Jacinda Ardern urges anti-vaxxers to quit parliament protest. France to withdraw troops from Mali due to military junta’s continuing control. Ethiopia’s great dam project pushes ahead despite Sudan and Egypt concerns. By Jonathan Pearlman.

Russia invades Ukraine as West applies sanctions

Russian President Vladimir Putin
Russian President Vladimir Putin during a televised address on Thursday on Russian state TV in Moscow.

Great power rivalry

Ukraine: Shortly after 5am on Thursday, local time, Russia invaded Ukraine, launching the largest military offensive in Europe since World War II.

After amassing an estimated 190,000 troops around Ukraine, Russian President Vladimir Putin announced a “special military operation”. As explosions were heard around the country, including in the capital, Kiev, Putin said in a televised address that his aim was the “demilitarisation and denazification of Ukraine”.

“To anyone who would consider interfering from the outside: if you do, you will face consequences greater than any you have faced in history,” he said. “All relevant decisions have been taken. I hope you hear me.”

As residents across Ukraine fled cities or rushed to bomb shelters, officials described Russia’s assault as a “full-scale invasion” that included missile strikes and deployments of troops around the country.

The United States president, Joe Biden, condemned the attack as “unprovoked and unjustified”. He had previously stated that he believed Putin would invade but that the US would not militarily defend Ukraine and would instead respond through “severe” sanctions.

Ukrainian President Volodymyr Zelensky declared martial law on Thursday, promising that the military would defend the country.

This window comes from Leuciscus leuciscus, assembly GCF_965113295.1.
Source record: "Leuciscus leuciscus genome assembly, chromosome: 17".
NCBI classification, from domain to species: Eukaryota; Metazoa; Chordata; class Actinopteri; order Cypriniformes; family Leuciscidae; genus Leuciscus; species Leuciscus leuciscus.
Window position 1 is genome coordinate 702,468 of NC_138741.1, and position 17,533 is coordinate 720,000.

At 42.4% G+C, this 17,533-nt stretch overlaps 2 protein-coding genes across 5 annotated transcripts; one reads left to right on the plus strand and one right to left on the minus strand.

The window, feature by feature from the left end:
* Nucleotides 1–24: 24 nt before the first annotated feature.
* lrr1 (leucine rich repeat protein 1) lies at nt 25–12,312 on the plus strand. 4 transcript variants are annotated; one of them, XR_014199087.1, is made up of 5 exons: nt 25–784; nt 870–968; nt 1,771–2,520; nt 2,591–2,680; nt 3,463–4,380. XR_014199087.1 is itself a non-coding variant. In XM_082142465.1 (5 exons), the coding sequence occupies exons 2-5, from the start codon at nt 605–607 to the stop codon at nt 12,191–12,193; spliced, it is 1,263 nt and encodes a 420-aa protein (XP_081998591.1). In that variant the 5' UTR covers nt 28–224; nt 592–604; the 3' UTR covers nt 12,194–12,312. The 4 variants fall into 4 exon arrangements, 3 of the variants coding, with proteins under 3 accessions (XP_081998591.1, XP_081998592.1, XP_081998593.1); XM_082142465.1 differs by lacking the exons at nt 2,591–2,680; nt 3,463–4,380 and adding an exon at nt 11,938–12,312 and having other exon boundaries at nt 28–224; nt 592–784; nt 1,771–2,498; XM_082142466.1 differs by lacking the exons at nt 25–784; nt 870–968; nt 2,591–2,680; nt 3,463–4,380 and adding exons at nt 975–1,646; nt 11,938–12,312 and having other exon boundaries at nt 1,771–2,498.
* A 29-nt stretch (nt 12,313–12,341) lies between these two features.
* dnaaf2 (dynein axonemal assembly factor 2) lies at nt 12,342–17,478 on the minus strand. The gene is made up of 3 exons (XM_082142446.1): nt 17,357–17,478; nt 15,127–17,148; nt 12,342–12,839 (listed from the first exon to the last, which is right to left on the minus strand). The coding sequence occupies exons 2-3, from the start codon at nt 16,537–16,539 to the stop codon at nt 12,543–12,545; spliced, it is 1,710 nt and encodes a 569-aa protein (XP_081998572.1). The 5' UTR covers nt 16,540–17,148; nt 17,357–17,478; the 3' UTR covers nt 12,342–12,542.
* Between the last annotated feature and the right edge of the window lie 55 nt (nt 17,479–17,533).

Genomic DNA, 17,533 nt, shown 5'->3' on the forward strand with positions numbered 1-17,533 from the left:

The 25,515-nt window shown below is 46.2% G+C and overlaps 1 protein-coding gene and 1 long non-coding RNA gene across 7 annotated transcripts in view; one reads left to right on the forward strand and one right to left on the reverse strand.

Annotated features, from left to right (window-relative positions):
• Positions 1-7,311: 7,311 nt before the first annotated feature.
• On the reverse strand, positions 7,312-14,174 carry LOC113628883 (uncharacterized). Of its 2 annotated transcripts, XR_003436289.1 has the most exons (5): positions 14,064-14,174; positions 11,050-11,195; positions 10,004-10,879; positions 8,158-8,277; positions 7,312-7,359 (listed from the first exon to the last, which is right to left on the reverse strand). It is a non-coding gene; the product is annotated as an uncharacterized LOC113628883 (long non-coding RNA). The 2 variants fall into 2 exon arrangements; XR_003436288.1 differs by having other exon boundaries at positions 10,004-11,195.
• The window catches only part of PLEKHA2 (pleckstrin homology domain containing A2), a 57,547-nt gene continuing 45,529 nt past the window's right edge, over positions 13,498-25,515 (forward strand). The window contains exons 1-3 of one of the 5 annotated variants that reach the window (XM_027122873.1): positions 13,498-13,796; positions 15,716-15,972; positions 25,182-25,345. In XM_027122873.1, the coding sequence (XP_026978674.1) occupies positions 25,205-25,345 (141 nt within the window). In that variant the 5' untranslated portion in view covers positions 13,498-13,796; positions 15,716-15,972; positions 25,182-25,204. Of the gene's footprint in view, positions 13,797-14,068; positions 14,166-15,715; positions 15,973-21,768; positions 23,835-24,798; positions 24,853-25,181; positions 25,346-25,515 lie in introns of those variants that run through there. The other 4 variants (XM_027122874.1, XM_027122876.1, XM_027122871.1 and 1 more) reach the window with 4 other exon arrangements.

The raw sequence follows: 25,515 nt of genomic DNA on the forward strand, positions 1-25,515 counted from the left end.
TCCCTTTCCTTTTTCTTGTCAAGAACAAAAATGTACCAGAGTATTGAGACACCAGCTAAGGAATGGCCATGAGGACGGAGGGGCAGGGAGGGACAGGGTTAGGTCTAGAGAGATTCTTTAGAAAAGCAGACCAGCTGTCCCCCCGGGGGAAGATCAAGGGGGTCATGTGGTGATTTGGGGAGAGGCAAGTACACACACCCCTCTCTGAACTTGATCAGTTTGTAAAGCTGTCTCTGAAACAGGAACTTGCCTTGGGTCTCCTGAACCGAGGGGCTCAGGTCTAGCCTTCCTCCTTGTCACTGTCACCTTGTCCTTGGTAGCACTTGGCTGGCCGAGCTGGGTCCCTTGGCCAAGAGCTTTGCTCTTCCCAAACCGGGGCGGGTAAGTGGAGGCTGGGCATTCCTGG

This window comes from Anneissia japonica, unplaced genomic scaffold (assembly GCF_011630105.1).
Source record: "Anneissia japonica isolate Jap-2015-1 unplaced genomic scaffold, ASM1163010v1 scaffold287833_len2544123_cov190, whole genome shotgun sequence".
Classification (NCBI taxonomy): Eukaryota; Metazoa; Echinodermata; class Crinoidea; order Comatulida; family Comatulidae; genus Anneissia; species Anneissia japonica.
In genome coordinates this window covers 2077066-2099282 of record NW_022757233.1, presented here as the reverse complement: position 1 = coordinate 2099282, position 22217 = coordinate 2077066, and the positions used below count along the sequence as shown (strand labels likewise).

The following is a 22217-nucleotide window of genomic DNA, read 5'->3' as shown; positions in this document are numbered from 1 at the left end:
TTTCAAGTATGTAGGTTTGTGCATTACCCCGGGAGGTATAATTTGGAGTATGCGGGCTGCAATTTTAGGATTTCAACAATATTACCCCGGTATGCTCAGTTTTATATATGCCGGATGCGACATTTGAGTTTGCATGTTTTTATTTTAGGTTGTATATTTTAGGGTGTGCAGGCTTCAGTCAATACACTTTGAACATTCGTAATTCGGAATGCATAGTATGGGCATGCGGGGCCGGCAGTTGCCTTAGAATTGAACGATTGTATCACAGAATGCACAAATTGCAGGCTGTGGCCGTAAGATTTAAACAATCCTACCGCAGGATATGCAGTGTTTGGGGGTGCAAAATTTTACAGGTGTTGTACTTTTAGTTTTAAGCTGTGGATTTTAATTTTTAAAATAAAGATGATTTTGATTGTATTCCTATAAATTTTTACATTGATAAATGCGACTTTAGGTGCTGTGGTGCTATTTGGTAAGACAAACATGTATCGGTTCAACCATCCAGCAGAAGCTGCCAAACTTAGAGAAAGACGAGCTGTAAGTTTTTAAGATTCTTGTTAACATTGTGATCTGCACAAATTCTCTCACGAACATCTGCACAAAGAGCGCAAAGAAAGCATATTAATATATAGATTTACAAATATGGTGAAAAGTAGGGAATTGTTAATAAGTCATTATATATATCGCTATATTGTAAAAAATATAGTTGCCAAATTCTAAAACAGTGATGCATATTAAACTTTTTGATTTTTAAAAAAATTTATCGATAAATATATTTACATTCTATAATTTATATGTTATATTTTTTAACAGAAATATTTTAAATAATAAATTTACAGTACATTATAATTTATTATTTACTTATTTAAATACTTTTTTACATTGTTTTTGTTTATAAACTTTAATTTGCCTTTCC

“I will be with you all the time,” he said. “Stay strong. We will win because we are Ukraine.”

Russian forces captured the Chernobyl nuclear power plant in the north overnight on Thursday, reportedly taking staff at the disused power plant hostage.

Thousands of people defied police threats and protested against the invasion in cities across Russia, including Moscow and St Petersburg, with chants of "No to war!" More than 1700 arrests were made by Friday morning, according to monitors.

Early on Friday Zelensky said Ukraine had been "left alone" to defend against Russia. "Who is ready to fight alongside us? I don’t see anyone. Who is ready to give Ukraine a guarantee of NATO membership? Everyone is afraid," he said in a video address. 

In the lead-up to the invasion, Putin demanded Ukraine be barred from joining NATO and that NATO forces be withdrawn from former Soviet-bloc states in eastern Europe – demands that were rejected by the US and NATO.

On Monday, Putin announced that Russia was recognising two separatist-controlled regions in eastern Ukraine – Donetsk and Luhansk – as independent states. Russian-backed separatists have seized territory in the two regions during fighting since 2014 that has killed an estimated 14,000 people, but Putin was expected to try to expand the size of the so-called “republics”.

The US, the European Union and Britain imposed new rounds of sanctions this week. Other countries, including Japan, Canada and Australia, followed. Germany announced that it would halt the Nord Stream 2, a controversial pipeline that would allow gas to flow directly from Russia, bypassing Ukraine.

In a rambling, prerecorded hour-long speech on Monday, Putin attempted to justify his decision to recognise the republics and his broader grievances towards Ukraine, which he described as an “inalienable part of our own history, culture and spiritual space”. He said Ukraine’s efforts to join NATO could lead to the US using Ukraine as a base for launching pre-emptive strikes against Russia.

“Ukraine is a US colony with a puppet regime,” he said.

The neighbourhood

New Zealand: On Tuesday, Jacinda Ardern, New Zealand’s prime minister, denounced anti-vaccine protesters who have occupied parliament’s grounds for more than two weeks, saying the demonstrators were “going too far … and need to leave”.

The protests, which were inspired by Canada’s horn-blaring trucker demonstrations, led to violent scenes outside parliament this week as a protester drove a car towards a group of police officers and others sprayed police with a “stinging substance”.